Bob Pockrass, Sportingnews.com
Gordon appreciative, Truex livid as NASCAR adjusts Chase field
JOLIET, Ill. – Jeff Gordon felt appreciative. Martin Truex Jr. on the other hand was livid. Joey Logano? Vindicated.
In one of the most dramatic days of the season, NASCAR finally put a close on a race that had ended six nights earlier when it decided to take the extraordinary step of putting Gordon into the Chase for the Sprint Cup.
It was the second time in five days where NASCAR changed the Chase field in light of information that either proved that a team manipulated the finish or at least made that attempt Saturday night at Richmond International Raceway.
On Monday, it knocked Truex out of the Chase and put Ryan Newman in because of the actions of Michael Waltrip Racing. Then mid-afternoon Friday at Chicagoland Speedway, NASCAR chairman Brian France said he was increasing the Chase field to add Gordon because he believed Gordon faced an unfair disadvantage resulting from MWR actions as well as the talk of a deal between Front Row Motorsports driver David Gilliland and Logano to help Logano get into the Chase.
Driver reactions were mixed depending at least in part of who benefited.
"There was a lot of ups and downs of emotions for this entire team this week," Gordon said after qualifying Friday at Chicagoland Speedway. "They've been through a lot. … I'm very appreciative, very thankful to be in. I know it's under the most unbelievable circumstances I've ever been part of in my racing career.
"I wish that we could have just raced for it on Saturday night but that wasn't the case."
Truex, who benefited from a spin by MWR teammate Clint Bowyer and the pitting of Brian Vickers at Richmond, still is out of the Chase. Truex still has a 50-point penalty, and the team is reeling from a record $300,000 fine and the indefinite suspension of general manager Ty Norris for those violations.
"I'm not even sure what to say at this point to be honest with you," Truex said. "I'm kind of at a loss for words. How they make a spot for somebody? They kick me out to make spot for somebody and then they don't do the same for the other guys. It's just unfair, and nothing I can do about it."
Gordon indicated that Truex was somewhat justified as he didn't know what his teammates were doing to help him but believes Bowyer's spin was intentional and manipulated the race.
"The guy didn't do anything wrong," Gordon said. "For that, I felt bad for him. But we didn't get to see the race play out. We don't know what the results were going to be because of the circumstances of that spin changed everything.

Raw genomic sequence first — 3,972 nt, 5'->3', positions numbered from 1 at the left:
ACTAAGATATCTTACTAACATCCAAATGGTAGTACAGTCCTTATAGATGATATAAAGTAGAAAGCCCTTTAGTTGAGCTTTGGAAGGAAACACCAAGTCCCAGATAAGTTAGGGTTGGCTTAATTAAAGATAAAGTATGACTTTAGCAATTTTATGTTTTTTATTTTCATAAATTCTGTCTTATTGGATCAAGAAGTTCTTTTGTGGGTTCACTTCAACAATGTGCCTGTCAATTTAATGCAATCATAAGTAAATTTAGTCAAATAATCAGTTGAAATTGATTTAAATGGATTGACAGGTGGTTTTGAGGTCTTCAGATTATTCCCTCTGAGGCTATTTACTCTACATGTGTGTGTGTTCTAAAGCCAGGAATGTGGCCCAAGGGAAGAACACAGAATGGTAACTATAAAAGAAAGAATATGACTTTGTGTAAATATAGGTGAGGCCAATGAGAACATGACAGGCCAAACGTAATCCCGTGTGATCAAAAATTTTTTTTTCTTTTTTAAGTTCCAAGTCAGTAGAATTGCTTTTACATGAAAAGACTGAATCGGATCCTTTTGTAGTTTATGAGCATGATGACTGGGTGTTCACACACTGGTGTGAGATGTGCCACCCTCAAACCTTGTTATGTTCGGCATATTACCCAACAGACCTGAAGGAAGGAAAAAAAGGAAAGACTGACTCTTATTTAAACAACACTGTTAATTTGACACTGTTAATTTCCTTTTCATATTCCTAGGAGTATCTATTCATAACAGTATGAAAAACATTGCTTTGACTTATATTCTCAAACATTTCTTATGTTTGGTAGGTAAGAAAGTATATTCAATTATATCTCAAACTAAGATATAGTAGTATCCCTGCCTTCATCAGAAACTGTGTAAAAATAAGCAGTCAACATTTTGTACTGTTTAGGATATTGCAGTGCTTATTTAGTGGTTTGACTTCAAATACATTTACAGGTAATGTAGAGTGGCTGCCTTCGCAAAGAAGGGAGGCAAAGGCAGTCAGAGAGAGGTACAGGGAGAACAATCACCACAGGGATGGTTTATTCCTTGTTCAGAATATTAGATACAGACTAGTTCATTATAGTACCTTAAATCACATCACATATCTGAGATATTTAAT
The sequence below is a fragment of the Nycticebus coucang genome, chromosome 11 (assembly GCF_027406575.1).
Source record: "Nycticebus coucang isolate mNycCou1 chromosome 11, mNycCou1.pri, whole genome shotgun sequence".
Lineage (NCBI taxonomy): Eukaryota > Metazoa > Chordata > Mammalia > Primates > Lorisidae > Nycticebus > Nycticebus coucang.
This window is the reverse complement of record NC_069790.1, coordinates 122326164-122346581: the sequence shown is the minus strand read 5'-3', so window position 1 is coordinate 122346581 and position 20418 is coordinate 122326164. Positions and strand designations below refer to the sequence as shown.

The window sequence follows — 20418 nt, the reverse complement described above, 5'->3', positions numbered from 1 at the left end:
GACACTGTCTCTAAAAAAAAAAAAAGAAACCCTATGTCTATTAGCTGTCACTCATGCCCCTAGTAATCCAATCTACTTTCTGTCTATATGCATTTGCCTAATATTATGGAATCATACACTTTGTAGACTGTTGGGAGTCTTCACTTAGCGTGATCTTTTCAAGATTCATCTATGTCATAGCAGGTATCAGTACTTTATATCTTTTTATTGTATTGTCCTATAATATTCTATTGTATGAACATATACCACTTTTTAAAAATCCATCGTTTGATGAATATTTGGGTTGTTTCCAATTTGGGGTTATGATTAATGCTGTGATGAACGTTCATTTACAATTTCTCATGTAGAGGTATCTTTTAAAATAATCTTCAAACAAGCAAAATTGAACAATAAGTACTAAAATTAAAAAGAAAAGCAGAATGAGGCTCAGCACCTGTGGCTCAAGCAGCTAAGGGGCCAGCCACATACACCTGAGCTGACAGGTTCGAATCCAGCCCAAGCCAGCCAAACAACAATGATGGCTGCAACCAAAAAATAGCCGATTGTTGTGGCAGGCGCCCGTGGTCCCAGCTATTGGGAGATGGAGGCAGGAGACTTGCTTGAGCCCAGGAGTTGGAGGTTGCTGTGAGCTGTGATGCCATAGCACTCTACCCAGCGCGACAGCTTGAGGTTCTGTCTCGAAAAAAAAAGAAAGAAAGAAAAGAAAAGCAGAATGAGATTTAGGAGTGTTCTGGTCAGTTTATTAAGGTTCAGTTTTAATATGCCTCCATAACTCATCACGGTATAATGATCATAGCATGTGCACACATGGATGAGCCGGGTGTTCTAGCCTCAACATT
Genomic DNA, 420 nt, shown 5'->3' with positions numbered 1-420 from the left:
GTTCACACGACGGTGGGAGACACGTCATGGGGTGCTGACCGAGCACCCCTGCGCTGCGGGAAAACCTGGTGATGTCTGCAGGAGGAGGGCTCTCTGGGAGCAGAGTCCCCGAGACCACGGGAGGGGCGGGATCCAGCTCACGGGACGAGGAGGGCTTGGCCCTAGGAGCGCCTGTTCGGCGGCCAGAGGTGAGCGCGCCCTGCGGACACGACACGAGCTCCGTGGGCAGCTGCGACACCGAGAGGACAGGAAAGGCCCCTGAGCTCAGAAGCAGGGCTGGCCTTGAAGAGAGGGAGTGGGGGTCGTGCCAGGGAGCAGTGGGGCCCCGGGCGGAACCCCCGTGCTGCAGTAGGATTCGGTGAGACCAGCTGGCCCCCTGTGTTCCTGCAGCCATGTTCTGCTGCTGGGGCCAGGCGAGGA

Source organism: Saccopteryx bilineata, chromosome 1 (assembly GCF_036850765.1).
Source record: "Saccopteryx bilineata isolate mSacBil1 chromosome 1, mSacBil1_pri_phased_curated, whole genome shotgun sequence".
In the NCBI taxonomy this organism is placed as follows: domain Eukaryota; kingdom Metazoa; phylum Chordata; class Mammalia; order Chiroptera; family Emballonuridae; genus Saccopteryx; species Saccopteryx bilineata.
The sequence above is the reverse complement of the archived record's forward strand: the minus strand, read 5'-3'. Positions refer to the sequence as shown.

"That, to me, is the only reason I'm accepting being in the 13th (spot) because under normal circumstances I would say, 'No, that's not right.'"
At least one other driver felt that for Gordon to get in, another should come out.
"Of course I'm very happy that Jeff is in the Chase," said Jimmie Johnson, the five-time Cup champion and Gordon teammate. "In my opinion though I believe there should be 12 cars. One in one out should be the deal. It's not, but there are a lot of things to consider and look at.
"It's been an interesting week to say the least."
Newman was among the drivers who questioned the decision in light that Logano's team already was on probation. Both Penske Racing and Front Row Motorsports were put on organizational probation for the rest of the season.
"There's a police call, there's a parole call, there's a probation call, there's a sentencing call that all needs to be defined," Newman said. "There sure has been a lot of probation going on, and there doesn't seem to be any penalty for having multiple probations right now."
Logano said he was never nervous his team would receive a penalty. The only radio chatter was on Gilliland's channel, and NASCAR ruled that it didn't believe Gilliland's team actually received something—NASCAR said it was just talk—for Gilliland to lose spots to him.
"There wasn't any worry in my mind that we weren't going to be in the Chase," said Logano, who won the pole for the Chase-opening race Sunday. "I felt like we deserved to be here."
NASCAR did not give the team's any notice of the decision and the Hendrick teams learned while watching on television.
"I was probably just as surprised as anybody that anything happened because it was so far into the week and here we are at the racetrack," Dale Earnhardt Jr. said. "It's really extraordinary and unprecedented was the words that they used and it's definitely that.
"I don't know what is fair anymore. You could have done it a million different ways and I don't know that one is better than the other. … The whole thing is a mess. Putting Jeff in is somewhat redemption for him."
NASCAR will meet with the drivers Saturday afternoon to give them new guidelines on what is acceptable as far as helping teammates. Several drivers hope that they get a chance to speak at the meeting as they try to discuss not only what the new rules will be but also how NASCAR plans to police those rules.
"As drivers, we should have a say in how things happen with respect to what goes on the racetrack," Newman said. "They have to worry about getting people in the grandstands and making sure that it's a fair show."